Then I saw on the ministry’s website they needed volunteer writers. Thinking small, as usual, I thought I could write a couple of blog pieces or a short essay for their magazine. So I whipped off an email to the ministry's info address, convinced I'd never hear back from them.

To my surprise, the president of the ministry got back to me right away. In the midst of our incredibly fast conversation he told me, “Christine, we’ve been praying for someone who can write a book.”

You could’ve knocked me down with a feather. After I nervously cleared my throat, I felt the courage to sputter, “Ah . . . I can write a book.”

There was no funding to pay me. Like most missionaries I must raise my own support. But all of a sudden this offer had such a rightness to it. I was no longer afraid of not having enough money to pay the bills. So I said yes to the trip for this January 16th to the 30th, and the commitment to write the fascinating beginnings of this ministry's story over the next six months.

And lo and behold, that’s where I am now—-in the very warm, southernmost tip of India, Tamil Nadu. And while I'm here, I'm seeing, smelling, experiencing the place I have so long researched.

So I ask you, was the fictional dream of my novel perhaps a vision of what God wanted to do all along? Is God calling me away from Fiction? Interesting question to ponder. Either way, God has his fingerprints all over this non-fiction assignment . . . and my fictional writing career. But I'm praying these days for the Lord's clear direction.

If you want to read more about me, as a birthmother who was reunited with the daughter she relinquished to adoption, or my current writing assignment in India, or my writing journey, you can find me on my blog,


  1. Love your story about India, Christine! I can certainly identify with your experiences of the Lord when back in 1997 my husband and I found ourselves sleeping in a little room in a pastors hoouse in a village in Zambia. Since then we have been on two other short term mission trips and I am still marvelling at God's grace, provision and the sheer joy we experienced - despite some not so easy days and nights! And part of God's plan for me was to supply some of our financial needs from book royalties - and fiction at that.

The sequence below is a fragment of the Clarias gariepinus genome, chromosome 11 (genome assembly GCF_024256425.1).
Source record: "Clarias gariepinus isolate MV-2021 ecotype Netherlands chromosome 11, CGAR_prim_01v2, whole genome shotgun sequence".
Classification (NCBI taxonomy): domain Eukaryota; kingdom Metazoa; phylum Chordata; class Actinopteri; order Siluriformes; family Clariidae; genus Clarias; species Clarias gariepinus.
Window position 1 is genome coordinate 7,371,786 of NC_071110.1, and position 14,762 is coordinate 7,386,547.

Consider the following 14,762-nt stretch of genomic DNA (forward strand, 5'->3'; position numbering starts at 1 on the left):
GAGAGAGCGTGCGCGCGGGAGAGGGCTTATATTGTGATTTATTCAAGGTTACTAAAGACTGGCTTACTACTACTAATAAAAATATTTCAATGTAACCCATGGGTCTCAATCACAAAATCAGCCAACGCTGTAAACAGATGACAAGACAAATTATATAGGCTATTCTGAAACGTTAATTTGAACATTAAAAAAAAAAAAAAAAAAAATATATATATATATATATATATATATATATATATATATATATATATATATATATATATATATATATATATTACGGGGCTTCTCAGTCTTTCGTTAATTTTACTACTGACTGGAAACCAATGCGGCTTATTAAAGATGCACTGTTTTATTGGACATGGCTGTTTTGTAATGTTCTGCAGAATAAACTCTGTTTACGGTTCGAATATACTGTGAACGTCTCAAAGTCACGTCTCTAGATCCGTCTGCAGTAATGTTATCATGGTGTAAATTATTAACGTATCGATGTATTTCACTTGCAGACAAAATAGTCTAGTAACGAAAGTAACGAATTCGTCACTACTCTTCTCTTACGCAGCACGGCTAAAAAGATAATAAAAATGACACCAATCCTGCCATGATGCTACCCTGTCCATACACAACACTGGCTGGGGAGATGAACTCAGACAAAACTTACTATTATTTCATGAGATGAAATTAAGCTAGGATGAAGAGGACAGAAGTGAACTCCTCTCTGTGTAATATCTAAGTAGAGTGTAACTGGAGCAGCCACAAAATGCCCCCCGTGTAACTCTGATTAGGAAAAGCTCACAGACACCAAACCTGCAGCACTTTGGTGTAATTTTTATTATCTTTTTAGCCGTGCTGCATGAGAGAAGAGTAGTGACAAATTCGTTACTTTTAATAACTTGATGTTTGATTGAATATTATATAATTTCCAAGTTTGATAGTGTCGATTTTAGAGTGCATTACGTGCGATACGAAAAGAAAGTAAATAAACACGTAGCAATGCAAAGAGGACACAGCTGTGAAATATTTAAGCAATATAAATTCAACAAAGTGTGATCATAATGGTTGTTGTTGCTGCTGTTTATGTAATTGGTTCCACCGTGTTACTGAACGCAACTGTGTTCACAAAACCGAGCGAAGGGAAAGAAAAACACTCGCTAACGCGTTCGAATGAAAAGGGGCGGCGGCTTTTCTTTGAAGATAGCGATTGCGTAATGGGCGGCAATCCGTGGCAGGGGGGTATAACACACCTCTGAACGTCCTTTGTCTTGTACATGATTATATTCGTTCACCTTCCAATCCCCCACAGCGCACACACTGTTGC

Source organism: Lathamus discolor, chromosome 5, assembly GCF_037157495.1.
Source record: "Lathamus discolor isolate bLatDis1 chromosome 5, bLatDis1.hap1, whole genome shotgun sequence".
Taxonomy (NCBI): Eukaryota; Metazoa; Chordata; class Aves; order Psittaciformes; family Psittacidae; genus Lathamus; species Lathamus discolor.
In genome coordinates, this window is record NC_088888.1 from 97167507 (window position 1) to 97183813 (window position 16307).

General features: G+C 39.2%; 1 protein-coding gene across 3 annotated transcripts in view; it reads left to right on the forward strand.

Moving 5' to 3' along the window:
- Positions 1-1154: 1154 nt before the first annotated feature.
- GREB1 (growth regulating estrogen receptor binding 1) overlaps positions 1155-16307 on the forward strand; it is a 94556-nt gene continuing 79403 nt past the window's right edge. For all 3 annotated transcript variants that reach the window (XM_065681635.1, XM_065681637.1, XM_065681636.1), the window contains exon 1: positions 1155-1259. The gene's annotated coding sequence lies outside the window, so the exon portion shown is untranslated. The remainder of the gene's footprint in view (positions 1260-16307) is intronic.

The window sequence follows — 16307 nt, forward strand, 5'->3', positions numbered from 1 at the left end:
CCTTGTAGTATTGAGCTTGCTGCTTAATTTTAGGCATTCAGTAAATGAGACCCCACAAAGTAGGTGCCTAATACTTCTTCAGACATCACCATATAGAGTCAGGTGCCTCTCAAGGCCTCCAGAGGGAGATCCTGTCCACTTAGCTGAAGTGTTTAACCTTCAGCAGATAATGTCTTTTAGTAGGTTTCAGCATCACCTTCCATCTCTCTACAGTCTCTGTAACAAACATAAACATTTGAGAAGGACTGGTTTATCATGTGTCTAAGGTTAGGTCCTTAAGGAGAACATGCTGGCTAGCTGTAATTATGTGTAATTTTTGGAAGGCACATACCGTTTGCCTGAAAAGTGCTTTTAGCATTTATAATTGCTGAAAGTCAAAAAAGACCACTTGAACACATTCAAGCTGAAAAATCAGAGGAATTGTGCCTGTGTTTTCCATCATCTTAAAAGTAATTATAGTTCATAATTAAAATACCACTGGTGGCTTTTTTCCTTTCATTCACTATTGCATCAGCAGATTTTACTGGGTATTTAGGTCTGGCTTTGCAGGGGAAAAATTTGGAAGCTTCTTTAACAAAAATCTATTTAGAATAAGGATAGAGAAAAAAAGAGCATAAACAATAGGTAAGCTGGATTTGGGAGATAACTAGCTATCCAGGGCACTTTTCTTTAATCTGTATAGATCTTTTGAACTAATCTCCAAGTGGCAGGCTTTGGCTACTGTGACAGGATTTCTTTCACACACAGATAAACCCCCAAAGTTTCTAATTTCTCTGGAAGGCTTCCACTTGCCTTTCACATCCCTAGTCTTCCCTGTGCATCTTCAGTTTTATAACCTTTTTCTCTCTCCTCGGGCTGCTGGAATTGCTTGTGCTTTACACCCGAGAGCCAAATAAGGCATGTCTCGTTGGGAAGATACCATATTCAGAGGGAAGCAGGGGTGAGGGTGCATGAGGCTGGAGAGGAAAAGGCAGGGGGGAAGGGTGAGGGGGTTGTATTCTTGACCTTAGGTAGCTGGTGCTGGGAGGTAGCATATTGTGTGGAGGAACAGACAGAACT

2. Wow, Christine. Your story gave me tingles. I trust your trip is awesome!

  3. God is going to use those skills you have been honing! A fiction writer like you will be able to make a real story out of the origins of the ministry and not just a recitation of events. Go to it!

  4. Wow Christine! What a fabulous opportunity and well done for accepting it. Fiction/non-fiction - the Lord needs them all. And with your fiction writing skills, I'm sure you'll bring the non-fiction work alive.

  5. Christine, thanks for sharing your inspiring story! I look forward to hearing more about your amazing trip to India :-)

  6. Congratulations on your success. It was great to read your post. I think the thing is, you're not afraid to take the bull by the horns, in whichever form the horns come! Be careful about manhandling horns in India though, cows being sacred!